Friday, February 6, 2015

Today, My Country Legalized Assisted Suicide

This morning, the Supreme Court of Canada unanimously (9-0) struck down the country's laws against encouraging or assisting in suicide. While the current laws will remain in effect for one year so that the 2015 Election winners can have a chance to draft new legislation, or alternatively decide to use the notwithstanding clause to overrule the courts (this is unlikely), the bottom line is this: according to the top court in the country, it's now considered a right to have your doctor kill you.

Canada is filled with an activist group of rights-loving zealots who, through their own law-making mission to enforce absolute equality, tend to steamroll over a lot of good people who don't want to violate their own values or common sense in service to each new status quo. So it's not enough for my country to just legalize certain kinds of civil unions -- we have to make other people violate their own consciences to perform them. We can't just grant a woman the right to kill her unborn child (just a note, my country doesn't have any laws on abortion at all, and in 2011 used this as a rationale to let a 19-year old woman off the hook for strangling her newborn child to death with a pair of thong underwear) -- we have to prevent a physician from counselling a woman against having an abortion for fear of losing her license and her employment. So what happens when it becomes your right to have your doctor kill you? In every major social "advance" to come along in the last few years, protecting one person's rights has always resulted in violating someone else's. How long will it be until a doctor must, legally, be required to murder their patients at their own request?

The decision itself is incredibly full of holes. The Supreme Court has ruled that in order for a request to terminate one's life to be valid, the patient must be a "competent" adult who suffers from a "grievous and irremediable medical condition (including an illness, disease, or disability) that causes enduring suffering that is intolerable to the individual". According to the Winnipeg Free Press, the suffering can be "either physical or psychological". Besides the fact that life is precious and we shouldn't be institutionalizing death on any level, one other major problem is that nearly all of these words are incredibly broad and can mean almost anything legally. The medical conditions can apparently include illnesses, disease, or disability. But they might not be limited to those things. Likewise, an illness, disease, or disability can be virtually anything. The common cold is an illness. If it won't go away and causes you psychological suffering (which is an incredibly broad definition), apparently you can force your doctor to kill you for it.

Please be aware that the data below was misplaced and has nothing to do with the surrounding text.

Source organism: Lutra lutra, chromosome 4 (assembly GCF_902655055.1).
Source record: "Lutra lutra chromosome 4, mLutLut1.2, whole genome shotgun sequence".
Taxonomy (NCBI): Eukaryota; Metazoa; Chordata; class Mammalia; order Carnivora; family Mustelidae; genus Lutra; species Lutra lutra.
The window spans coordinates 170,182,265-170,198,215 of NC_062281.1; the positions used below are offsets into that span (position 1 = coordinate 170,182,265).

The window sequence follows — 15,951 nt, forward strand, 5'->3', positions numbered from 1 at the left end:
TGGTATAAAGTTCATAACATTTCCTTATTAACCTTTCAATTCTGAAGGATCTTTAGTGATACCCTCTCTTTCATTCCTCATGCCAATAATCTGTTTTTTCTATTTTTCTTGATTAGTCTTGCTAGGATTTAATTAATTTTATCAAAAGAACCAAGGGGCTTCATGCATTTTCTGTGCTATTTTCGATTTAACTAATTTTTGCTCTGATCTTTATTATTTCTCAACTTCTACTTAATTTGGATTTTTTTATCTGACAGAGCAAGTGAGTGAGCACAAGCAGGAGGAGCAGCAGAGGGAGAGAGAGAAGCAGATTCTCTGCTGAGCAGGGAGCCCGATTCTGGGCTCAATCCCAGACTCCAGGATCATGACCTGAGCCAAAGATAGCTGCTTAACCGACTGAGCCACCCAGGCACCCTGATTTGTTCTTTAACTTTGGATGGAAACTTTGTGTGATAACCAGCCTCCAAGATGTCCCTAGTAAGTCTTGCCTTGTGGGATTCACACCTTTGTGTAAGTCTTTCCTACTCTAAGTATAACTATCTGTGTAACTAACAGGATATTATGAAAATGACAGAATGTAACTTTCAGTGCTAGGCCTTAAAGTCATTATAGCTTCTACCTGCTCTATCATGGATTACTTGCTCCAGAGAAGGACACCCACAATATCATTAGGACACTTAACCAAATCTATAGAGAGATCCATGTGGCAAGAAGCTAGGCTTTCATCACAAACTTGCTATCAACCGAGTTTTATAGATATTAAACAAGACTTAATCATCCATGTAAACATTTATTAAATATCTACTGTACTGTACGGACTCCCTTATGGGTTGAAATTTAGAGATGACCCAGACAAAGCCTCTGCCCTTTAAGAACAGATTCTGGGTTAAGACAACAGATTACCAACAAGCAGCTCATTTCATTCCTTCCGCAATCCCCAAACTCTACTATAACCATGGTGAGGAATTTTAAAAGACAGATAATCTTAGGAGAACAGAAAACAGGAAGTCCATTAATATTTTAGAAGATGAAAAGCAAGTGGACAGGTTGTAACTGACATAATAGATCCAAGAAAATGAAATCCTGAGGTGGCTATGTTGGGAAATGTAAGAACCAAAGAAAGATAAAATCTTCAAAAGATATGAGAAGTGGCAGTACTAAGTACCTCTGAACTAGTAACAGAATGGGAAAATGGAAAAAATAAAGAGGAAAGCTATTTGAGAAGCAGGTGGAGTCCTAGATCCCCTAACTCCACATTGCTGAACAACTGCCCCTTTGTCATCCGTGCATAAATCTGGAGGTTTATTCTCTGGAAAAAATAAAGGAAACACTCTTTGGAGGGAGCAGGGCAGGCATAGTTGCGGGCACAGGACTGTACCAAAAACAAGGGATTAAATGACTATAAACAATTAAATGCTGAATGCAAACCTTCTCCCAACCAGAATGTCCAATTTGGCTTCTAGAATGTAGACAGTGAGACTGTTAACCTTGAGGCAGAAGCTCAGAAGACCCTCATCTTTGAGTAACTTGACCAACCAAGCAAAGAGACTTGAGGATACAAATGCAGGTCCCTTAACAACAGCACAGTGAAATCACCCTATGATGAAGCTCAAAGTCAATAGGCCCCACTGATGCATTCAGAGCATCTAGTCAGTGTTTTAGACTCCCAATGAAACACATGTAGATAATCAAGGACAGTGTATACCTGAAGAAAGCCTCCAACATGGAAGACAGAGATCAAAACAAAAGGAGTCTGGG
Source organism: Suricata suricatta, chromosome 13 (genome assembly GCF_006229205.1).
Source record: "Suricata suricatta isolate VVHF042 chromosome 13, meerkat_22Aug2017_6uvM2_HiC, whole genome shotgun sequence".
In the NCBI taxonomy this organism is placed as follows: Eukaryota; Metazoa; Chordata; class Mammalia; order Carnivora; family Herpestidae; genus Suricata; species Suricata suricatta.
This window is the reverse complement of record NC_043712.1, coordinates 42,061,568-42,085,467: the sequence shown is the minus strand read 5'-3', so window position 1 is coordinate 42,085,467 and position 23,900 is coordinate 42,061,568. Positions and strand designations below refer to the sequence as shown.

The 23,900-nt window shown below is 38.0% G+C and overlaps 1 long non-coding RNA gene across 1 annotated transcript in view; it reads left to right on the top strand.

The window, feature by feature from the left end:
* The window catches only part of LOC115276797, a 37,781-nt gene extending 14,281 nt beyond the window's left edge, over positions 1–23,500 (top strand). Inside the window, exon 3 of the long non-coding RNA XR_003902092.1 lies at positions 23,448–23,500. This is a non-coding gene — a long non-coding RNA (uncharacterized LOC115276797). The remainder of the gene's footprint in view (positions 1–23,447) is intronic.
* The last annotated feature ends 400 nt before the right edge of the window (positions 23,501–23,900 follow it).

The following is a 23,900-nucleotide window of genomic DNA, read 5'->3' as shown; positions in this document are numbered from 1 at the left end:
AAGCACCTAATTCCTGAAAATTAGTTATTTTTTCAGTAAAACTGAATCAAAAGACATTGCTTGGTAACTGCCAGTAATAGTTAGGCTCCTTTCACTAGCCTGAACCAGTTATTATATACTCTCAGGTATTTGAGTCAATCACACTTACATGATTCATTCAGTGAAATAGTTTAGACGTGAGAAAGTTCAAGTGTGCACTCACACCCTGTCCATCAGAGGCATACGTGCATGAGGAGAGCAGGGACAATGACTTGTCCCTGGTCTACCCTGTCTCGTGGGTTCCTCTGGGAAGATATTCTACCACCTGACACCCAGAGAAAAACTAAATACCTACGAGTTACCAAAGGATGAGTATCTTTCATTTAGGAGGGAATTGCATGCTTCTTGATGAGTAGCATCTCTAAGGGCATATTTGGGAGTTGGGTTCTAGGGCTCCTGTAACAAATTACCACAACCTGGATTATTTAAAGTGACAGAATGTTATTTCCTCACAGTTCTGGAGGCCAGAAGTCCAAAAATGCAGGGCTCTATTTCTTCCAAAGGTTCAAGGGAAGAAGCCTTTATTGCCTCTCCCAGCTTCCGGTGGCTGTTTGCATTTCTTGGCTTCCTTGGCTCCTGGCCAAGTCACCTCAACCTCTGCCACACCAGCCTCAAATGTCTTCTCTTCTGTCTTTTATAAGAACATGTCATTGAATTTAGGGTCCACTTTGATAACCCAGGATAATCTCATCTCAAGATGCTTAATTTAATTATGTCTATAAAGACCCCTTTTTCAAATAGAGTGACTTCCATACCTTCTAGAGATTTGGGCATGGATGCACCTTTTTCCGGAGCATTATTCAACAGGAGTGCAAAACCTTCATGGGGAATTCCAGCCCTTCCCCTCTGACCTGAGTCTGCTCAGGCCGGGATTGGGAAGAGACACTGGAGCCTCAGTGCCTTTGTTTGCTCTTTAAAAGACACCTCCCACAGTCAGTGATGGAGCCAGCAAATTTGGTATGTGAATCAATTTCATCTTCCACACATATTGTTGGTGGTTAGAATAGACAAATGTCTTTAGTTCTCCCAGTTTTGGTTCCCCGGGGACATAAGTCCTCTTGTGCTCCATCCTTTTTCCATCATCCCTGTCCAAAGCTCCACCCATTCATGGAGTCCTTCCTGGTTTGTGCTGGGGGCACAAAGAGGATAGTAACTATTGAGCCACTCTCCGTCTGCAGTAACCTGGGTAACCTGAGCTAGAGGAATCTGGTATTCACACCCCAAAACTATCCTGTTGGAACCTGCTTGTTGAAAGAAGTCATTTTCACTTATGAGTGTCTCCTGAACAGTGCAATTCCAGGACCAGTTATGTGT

Understandably, not everyone is that excited about the decision and recognizes that it could lead to a lot of premature, hasty deaths:
"Christian Debray, from the organization Not Dead Yet, said he may have been compelled to make a rash decision when he was suffering, had assisted suicide been available then. 'I’m very disappointed,' he said. 'This decision endangers the lives of lots of Canadians.'" -WFP

As anyone who has ever attempted to commit suicide knows, there are times when -due to psychological suffering- it can seem like death is the only way out. But imagine if death was a right. Imagine if instead of sending you to see a counselor dedicated to saving your life and helping you work through your issues, your doctor was required to keep his mouth closed, send you to an assessor to determine whether you meet the extremely lenient terms required to end your life, and then put you to death shortly afterwards to fulfill the requirements of the state?

For some reason, our culture is hyper-focused on individual rights right now. As opposed to collective rights that enable a whole country full of happy people to live harmoniously and productively, with some trade-offs from each individual in order to make the whole work, our culture is instead cracking down on groups of people to push for individual deals that enable each of us to get our way regardless of how those individual rights affect our society. People's values have been compromised so that others' preferences can win the day. Ultimately, that's not a sustainable thing. Death is a tragedy, and no one has a right to legalized death; they have a choice (though unfortunate) to end their lives on their own. It's horrific to institutionalize that and to build in requirements that make death, not God-given life, prized in civilized Canada.

Signing out,
-Sean Rice.

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